I'm thrilled to get the chance to visit Melissa in just a couple days, but nervous as well. It's nothing to do with where I'm going, but with what I'm leaving behind.
Five days. Two subs.
Ask any teacher: planning for a sub is the most rigorous form of self-assessment, much harder than planning for yourself. Everything has to be exceedingly clear, every step laid out exactly in order. It's just like those make-a-peanut-butter-sandwich exercises, except with a hundred extra variables.
Not only that, but when you've cultivated five classes for the better part of a school year, you have rhythms set down, routines, ways of handling the smart alecks and the slackers, ways of dealing with the ebb and flow of drama. Mostly it involves movement: changing activities after fifteen or twenty minutes, circulating around the class, always ending things slightly before you think they should be finished.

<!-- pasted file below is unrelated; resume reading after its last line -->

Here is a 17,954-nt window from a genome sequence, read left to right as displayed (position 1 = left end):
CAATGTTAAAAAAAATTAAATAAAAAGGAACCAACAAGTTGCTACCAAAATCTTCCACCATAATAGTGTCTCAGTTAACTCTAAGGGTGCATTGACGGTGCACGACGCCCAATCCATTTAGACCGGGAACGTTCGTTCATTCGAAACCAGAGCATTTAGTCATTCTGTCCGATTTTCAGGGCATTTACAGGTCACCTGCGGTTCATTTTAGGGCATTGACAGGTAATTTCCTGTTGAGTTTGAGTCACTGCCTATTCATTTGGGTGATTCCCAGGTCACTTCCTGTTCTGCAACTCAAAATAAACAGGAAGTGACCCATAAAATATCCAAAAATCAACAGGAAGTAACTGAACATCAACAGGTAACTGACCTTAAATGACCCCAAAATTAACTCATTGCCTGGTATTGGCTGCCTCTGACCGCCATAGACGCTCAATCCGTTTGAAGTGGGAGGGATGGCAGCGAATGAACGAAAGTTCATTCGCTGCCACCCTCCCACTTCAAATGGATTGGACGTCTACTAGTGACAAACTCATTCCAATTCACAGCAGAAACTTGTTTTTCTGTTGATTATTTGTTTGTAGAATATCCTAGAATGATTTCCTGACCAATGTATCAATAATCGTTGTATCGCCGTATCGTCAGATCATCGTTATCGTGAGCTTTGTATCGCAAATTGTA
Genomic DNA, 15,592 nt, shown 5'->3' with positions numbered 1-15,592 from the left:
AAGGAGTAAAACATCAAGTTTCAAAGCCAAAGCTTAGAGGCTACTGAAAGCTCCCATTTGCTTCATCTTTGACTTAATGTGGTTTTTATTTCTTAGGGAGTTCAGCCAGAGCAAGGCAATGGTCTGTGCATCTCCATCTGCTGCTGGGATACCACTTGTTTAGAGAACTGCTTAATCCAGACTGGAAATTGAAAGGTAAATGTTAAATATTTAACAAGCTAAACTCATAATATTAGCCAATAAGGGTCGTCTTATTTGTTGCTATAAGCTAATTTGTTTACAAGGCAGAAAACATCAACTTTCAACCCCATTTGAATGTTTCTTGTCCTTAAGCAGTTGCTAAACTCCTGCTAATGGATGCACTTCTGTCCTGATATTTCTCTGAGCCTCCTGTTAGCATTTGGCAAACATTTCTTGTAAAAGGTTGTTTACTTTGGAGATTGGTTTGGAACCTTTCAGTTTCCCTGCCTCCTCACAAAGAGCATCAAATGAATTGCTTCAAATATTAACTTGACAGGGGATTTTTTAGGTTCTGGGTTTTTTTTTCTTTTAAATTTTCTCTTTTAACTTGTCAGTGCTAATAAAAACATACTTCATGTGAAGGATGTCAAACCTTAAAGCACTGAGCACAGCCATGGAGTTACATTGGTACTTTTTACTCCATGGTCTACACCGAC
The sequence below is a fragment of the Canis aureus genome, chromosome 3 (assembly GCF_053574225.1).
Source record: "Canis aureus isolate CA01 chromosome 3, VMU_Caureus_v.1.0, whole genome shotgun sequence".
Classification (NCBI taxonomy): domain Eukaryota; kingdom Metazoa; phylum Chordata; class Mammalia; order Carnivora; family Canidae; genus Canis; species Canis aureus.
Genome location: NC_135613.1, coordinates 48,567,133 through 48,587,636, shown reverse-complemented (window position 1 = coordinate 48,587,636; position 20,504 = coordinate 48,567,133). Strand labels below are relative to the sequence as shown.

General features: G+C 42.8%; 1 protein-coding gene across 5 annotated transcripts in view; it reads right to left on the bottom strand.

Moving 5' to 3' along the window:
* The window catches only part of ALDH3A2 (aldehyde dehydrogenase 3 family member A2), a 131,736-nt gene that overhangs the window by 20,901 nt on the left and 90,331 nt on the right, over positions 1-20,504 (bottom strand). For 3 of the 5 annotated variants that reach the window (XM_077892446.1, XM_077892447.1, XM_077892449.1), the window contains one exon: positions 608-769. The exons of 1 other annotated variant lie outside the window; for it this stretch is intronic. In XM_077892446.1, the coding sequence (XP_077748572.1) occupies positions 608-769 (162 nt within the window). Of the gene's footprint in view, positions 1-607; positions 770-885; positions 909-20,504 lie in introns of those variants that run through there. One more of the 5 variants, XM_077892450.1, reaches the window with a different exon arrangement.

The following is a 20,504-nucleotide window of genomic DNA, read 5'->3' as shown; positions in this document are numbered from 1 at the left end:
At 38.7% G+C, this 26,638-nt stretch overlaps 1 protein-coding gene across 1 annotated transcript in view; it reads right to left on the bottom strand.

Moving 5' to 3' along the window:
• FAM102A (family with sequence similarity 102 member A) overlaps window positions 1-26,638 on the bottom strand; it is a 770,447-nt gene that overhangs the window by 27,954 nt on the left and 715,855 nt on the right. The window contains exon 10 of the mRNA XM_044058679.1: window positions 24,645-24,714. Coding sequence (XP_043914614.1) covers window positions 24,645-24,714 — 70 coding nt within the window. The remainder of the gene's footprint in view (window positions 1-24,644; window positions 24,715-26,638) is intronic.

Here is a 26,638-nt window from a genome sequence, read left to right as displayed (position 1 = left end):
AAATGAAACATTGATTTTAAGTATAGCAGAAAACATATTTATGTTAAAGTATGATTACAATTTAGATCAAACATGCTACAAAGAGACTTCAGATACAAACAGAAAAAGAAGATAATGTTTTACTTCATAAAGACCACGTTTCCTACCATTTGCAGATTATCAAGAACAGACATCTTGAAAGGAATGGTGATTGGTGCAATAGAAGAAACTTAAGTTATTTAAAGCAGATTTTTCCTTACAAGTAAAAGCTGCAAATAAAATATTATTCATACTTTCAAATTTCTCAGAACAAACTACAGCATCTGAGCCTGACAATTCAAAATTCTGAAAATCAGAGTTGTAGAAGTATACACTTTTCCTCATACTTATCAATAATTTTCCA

I have two subs recommended by the office, since my usuals were unavailable. That's never a sure bet, though; I know of several who talk a good talk to the secretaries, but turn into tyrants in the classroom, or ramble on about whatever's on their mind instead of following the lesson, or bury themselves in the newspaper and hope the class holds together.
Subs have the hardest job in education, no question.